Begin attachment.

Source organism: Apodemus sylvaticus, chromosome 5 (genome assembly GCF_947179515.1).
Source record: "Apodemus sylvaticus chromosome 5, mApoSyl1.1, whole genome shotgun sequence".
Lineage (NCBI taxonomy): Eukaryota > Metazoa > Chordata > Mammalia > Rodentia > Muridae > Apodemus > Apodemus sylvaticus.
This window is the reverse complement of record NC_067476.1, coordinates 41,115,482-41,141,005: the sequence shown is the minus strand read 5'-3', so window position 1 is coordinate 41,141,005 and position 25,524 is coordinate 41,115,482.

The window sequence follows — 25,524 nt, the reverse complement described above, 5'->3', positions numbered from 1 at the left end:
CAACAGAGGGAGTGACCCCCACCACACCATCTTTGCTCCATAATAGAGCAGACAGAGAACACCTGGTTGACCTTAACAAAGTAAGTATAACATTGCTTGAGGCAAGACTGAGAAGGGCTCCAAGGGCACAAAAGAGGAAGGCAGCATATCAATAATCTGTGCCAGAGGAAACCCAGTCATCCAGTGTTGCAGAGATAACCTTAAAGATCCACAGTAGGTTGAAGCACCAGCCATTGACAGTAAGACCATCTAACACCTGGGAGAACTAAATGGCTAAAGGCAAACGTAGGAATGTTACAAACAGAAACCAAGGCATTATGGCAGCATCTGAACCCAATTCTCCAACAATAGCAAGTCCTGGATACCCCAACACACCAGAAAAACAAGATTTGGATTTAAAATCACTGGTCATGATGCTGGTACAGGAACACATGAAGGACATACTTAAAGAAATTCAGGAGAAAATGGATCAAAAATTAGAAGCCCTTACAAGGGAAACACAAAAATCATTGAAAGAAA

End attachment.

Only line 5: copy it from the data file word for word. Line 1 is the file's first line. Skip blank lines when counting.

The window sequence follows — 25,524 nt, the reverse complement described above, 5'->3', positions numbered from 1 at the left end: